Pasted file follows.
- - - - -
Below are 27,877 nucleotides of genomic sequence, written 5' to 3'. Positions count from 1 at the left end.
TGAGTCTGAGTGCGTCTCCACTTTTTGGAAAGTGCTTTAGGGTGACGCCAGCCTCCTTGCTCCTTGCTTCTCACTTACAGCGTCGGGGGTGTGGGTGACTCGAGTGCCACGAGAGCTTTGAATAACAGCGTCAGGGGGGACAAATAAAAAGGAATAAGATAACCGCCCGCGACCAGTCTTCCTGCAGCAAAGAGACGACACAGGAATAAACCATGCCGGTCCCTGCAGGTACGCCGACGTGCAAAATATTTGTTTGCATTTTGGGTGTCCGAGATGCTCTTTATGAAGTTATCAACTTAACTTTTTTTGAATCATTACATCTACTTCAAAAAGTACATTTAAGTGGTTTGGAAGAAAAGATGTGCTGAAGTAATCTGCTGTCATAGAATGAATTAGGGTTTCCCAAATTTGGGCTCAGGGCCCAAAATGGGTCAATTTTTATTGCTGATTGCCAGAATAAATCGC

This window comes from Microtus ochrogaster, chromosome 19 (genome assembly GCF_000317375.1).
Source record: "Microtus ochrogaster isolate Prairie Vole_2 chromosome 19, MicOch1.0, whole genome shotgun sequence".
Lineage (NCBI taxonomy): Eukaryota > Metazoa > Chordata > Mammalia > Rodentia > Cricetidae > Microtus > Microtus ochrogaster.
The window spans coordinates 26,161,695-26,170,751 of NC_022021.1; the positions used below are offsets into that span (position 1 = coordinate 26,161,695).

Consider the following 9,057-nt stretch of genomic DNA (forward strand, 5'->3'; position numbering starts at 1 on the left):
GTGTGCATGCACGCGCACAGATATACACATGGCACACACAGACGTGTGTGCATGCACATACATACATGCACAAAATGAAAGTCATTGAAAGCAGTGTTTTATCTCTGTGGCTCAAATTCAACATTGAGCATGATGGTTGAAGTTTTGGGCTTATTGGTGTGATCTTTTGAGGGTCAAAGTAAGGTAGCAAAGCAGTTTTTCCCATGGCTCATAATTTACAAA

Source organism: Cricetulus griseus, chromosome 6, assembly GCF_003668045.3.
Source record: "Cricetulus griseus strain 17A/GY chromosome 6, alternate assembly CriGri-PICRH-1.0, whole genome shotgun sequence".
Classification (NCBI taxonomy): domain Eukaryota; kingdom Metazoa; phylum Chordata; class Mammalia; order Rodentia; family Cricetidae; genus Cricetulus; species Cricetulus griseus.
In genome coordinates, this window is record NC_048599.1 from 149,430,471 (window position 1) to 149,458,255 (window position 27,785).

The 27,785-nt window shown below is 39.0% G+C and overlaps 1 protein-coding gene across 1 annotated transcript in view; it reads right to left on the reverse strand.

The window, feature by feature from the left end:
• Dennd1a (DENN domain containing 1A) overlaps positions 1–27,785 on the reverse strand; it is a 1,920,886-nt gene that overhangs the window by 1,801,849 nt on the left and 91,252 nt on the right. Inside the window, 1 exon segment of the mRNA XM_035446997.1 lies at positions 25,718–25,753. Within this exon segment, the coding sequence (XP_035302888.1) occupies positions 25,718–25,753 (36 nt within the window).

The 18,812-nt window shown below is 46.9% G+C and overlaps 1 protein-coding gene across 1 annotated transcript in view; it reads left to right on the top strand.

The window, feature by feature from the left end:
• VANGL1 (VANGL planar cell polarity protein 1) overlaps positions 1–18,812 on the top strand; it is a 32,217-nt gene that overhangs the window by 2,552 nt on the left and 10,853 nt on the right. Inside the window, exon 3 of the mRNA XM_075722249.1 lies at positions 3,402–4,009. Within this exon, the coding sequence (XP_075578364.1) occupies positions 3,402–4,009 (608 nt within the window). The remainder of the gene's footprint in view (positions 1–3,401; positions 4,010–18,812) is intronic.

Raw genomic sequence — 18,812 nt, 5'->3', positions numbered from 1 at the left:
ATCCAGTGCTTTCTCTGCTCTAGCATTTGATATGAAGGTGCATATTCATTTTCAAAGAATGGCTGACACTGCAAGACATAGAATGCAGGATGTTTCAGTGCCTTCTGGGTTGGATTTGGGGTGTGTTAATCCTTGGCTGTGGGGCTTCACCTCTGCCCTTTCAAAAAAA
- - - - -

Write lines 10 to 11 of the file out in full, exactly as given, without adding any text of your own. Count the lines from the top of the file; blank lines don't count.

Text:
Source record: "Cricetulus griseus strain 17A/GY chromosome 6, alternate assembly CriGri-PICRH-1.0, whole genome shotgun sequence".
Classification (NCBI taxonomy): domain Eukaryota; kingdom Metazoa; phylum Chordata; class Mammalia; order Rodentia; family Cricetidae; genus Cricetulus; species Cricetulus griseus.